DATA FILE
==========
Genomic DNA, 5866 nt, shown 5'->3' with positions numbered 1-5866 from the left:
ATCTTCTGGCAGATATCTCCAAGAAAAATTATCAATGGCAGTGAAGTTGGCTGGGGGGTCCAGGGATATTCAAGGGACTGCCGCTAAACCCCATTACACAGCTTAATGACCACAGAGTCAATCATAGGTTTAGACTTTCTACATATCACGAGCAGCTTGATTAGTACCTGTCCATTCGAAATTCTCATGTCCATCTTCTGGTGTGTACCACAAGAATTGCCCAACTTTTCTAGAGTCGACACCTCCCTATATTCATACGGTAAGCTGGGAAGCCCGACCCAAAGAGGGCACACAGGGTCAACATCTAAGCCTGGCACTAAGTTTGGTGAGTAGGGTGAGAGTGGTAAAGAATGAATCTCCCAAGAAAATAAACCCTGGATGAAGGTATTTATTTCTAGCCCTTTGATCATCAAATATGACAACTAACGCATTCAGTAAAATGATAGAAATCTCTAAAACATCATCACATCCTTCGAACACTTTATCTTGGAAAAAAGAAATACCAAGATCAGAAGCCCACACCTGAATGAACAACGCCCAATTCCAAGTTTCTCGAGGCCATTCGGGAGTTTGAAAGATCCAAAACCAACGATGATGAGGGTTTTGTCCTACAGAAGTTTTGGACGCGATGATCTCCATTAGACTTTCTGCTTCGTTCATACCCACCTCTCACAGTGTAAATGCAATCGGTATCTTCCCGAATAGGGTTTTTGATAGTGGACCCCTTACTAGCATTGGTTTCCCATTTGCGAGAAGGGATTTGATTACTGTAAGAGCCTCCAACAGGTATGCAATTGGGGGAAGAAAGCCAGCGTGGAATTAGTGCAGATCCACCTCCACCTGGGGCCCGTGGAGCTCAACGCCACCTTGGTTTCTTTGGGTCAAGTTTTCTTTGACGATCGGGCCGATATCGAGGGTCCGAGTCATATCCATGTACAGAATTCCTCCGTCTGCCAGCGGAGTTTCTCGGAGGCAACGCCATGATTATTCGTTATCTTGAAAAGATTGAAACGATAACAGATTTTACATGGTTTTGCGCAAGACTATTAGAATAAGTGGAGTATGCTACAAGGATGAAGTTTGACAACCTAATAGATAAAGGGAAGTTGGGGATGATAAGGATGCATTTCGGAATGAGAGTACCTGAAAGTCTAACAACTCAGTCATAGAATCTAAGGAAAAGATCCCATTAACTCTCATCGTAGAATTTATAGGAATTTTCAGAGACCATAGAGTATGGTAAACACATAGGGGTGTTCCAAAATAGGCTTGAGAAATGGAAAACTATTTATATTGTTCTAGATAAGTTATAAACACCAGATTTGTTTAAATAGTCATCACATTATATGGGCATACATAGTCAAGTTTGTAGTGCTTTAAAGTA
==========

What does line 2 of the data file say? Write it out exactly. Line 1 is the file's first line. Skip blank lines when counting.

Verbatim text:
ATCTTCTGGCAGATATCTCCAAGAAAAATTATCAATGGCAGTGAAGTTGGCTGGGGGGTCCAGGGATATTCAAGGGACTGCCGCTAAACCCCATTACACAGCTTAATGACCACAGAGTCAATCATAGGTTTAGACTTTCTACATATCACGAGCAGCTTGATTAGTACCTGTCCATTCGAAATTCTCATGTCCATCTTCTGGTGTGTACCACAAGAATTGCCCAACTTTTCTAGAGTCGACACCTCCCTATATTCATACGGTAAGCTGGGAAGCCCGACCCAAAGAGGGCACACAGGGTCAACATCTAAGCCTGGCACTAAGTTTGGTGAGTAGGGTGAGAGTGGTAAAGAATGAATCTCCCAAGAAAATAAACCCTGGATGAAGGTATTTATTTCTAGCCCTTTGATCATCAAATATGACAACTAACGCATTCAGTAAAATGATAGAAATCTCTAAAACATCATCACATCCTTCGAACACTTTATCTTGGAAAAAAGAAATACCAAGATCAGAAGCCCACACCTGAATGAACAACGCCCAATTCCAAGTTTCTCGAGGCCATTCGGGAGTTTGAAAGATCCAAAACCAACGATGATGAGGGTTTTGTCCTACAGAAGTTTTGGACGCGATGATCTCCATTAGACTTTCTGCTTCGTTCATACCCACCTCTCACAGTGTAAATGCAATCGGTATCTTCCCGAATAGGGTTTTTGATAGTGGACCCCTTACTAGCATTGGTTTCCCATTTGCGAGAAGGGATTTGATTACTGTAAGAGCCTCCAACAGGTATGCAATTGGGGGAAGAAAGCCAGCGTGGAATTAGTGCAGATCCACCTCCACCTGGGGCCCGTGGAGCTCAACGCCACCTTGGTTTCTTTGGGTCAAGTTTTCTTTGACGATCGGGCCGATATCGAGGGTCCGAGTCATATCCATGTACAGAATTCCTCCGTCTGCCAGCGGAGTTTCTCGGAGGCAACGCCATGATTATTCGTTATCTTGAAAAGATTGAAACGATAACAGATTTTACATGGTTTTGCGCAAGACTATTAGAATAAGTGGAGTATGCTACAAGGATGAAGTTTGACAACCTAATAGATAAAGGGAAGTTGGGGATGATAAGGATGCATTTCGGAATGAGAGTACCTGAAAGTCTAACAACTCAGTCATAGAATCTAAGGAAAAGATCCCATTAACTCTCATCGTAGAATTTATAGGAATTTTCAGAGACCATAGAGTATGGTAAACACATAGGGGTGTTCCAAAATAGGCTTGAGAAATGGAAAACTATTTATATTGTTCTAGATAAGTTATAAACACCAGATTTGTTTAAATAGTCATCACATTATATGGGCATACATAGTCAAGTTTGTAGTGCTTTAAAGTA